SYDNEY－Military helicopters, jet skis and rubber boats were deployed to rescue people stranded by "catastrophic" floods along Australia's populous east coast on Tuesday, with thousands of homes damaged.
A relentless weeklong downpour has soaked most of New South Wales state. Surging rivers have burst their banks, swallowing homes, roads, bridges and farmland.
Strained emergency services－which just one year ago were battling drought and unprecedented bushfires－used military aircraft and lightweight rubber dinghies to access cut-off communities.
So far, around 850 people have been winched or ferried to safety, but tens of thousands have been told to flee their homes and wild weather has spread to more inland areas.
In hard-hit Windsor, near Sydney, residents traversed the murky debris-strewed torrent on jet skis and other vessels normally seen off the city's golden beaches.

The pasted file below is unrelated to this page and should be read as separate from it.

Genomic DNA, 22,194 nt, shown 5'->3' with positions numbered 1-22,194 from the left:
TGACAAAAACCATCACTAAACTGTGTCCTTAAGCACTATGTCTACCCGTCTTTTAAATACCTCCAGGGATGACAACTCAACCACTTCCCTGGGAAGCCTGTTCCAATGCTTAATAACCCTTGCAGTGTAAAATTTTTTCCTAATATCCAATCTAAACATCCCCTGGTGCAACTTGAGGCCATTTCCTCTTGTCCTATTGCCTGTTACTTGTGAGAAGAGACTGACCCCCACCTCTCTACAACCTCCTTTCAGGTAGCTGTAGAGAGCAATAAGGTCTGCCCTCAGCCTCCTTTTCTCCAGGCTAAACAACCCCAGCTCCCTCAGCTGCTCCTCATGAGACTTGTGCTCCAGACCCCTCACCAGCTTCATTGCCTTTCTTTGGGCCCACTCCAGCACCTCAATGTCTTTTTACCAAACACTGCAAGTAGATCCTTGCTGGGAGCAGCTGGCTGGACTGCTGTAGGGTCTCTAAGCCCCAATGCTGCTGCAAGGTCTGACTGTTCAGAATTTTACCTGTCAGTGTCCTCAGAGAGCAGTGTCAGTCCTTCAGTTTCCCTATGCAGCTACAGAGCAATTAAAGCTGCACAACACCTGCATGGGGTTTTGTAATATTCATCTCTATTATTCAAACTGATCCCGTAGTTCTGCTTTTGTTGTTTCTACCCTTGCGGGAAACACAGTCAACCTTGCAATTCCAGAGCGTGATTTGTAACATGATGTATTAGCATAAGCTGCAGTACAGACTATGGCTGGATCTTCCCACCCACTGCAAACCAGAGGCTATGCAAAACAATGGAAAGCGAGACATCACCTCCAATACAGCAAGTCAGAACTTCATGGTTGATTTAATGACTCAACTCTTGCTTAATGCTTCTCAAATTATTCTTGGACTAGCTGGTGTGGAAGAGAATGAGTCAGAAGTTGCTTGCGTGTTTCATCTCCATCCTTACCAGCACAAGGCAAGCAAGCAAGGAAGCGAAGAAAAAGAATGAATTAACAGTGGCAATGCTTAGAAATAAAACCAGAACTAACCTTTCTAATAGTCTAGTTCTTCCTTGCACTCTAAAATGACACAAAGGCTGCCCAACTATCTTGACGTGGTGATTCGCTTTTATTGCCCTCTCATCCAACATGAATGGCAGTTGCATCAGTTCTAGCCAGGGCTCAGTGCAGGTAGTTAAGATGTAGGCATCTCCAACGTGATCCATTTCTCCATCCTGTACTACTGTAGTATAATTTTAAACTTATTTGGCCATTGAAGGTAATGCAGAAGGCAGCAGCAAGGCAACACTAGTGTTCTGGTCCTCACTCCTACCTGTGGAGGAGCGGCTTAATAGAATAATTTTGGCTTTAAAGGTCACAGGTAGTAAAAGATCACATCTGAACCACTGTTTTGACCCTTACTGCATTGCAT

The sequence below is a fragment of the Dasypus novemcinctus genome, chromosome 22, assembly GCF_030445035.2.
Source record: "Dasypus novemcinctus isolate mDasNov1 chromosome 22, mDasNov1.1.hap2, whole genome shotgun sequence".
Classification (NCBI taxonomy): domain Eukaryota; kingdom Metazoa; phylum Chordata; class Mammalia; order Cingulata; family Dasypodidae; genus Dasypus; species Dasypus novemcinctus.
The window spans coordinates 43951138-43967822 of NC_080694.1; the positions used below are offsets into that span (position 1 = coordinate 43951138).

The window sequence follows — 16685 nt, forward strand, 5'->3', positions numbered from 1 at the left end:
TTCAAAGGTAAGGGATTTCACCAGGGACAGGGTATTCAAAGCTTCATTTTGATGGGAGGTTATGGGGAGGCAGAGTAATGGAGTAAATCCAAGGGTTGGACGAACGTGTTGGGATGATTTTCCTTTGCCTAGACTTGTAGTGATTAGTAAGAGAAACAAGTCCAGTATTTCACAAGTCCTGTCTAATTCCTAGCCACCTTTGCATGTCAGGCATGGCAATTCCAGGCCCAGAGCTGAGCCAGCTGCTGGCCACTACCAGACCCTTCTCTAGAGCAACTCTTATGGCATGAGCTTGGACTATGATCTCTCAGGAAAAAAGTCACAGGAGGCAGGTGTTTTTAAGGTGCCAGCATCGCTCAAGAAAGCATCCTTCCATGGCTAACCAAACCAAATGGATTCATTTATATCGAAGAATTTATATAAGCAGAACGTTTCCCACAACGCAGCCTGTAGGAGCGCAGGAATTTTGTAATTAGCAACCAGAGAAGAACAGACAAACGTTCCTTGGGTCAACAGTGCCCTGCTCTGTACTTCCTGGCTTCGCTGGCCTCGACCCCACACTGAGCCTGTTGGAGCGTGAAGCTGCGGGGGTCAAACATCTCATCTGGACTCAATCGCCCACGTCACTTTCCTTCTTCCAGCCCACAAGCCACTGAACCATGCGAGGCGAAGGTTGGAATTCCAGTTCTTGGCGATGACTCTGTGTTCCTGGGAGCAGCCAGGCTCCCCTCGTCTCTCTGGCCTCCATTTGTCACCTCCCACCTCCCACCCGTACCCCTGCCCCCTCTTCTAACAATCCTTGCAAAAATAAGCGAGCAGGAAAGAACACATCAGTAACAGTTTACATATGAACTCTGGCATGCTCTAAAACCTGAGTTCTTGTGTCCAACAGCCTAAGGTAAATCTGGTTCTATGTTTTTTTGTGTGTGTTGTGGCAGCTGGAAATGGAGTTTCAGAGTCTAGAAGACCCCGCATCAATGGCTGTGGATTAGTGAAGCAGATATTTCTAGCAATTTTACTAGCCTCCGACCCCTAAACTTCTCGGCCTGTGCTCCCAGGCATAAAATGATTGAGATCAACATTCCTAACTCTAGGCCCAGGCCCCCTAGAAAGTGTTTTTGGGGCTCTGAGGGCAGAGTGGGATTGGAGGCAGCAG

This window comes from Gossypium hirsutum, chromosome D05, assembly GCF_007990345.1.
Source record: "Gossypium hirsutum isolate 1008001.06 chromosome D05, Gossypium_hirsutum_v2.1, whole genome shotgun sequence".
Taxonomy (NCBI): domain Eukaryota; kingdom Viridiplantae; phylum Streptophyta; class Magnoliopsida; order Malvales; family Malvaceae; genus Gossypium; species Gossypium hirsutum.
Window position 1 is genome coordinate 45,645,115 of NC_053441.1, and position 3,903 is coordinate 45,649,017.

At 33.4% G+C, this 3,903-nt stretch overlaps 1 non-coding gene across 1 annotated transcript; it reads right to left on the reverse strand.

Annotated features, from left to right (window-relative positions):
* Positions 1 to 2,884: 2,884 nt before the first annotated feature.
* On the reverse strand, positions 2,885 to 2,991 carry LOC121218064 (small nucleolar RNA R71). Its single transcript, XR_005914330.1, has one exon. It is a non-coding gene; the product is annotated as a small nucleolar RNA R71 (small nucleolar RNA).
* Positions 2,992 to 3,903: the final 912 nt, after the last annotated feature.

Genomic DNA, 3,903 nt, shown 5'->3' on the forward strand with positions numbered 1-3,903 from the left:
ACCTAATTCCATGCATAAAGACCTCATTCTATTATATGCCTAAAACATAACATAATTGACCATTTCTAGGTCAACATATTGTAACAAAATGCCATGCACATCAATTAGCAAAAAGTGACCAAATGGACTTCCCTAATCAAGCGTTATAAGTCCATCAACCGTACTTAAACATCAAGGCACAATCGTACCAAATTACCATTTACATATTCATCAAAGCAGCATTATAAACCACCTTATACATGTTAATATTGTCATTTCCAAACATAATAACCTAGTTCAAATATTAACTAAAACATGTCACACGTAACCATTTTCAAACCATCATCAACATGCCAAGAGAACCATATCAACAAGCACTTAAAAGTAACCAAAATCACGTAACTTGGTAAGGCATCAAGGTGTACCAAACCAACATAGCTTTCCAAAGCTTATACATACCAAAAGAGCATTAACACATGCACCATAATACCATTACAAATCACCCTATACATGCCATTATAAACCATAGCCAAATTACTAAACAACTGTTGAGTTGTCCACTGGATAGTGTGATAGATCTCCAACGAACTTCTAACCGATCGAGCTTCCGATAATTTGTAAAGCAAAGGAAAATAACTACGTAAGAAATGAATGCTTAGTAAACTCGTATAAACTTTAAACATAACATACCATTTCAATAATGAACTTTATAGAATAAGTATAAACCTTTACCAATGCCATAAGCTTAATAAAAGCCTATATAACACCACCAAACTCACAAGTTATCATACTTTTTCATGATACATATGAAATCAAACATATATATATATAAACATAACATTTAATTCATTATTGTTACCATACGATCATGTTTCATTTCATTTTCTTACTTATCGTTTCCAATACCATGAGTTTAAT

Some coastal regions have received a meter of water in a week, the equivalent of two-thirds of normal annual rainfall.
"We've never seen anything like this ever," said Jodie Sallustio, 50, who has been stranded by floodwaters surrounding her partner's Port Macquarie home since Friday.
About 18,000 people have already been evacuated across New South Wales, with state Premier Gladys Berejiklian saying the wild weather was now "impacting a huge area of the state".
"It is catastrophic in its dimensions and the impact will be severe, and the fact that 15,000 people may need to be evacuated within the next 24 to 48 hours is a huge concern," she said.
Scientists have warned Australia can expect more frequent and more extreme weather events as a result of climate change.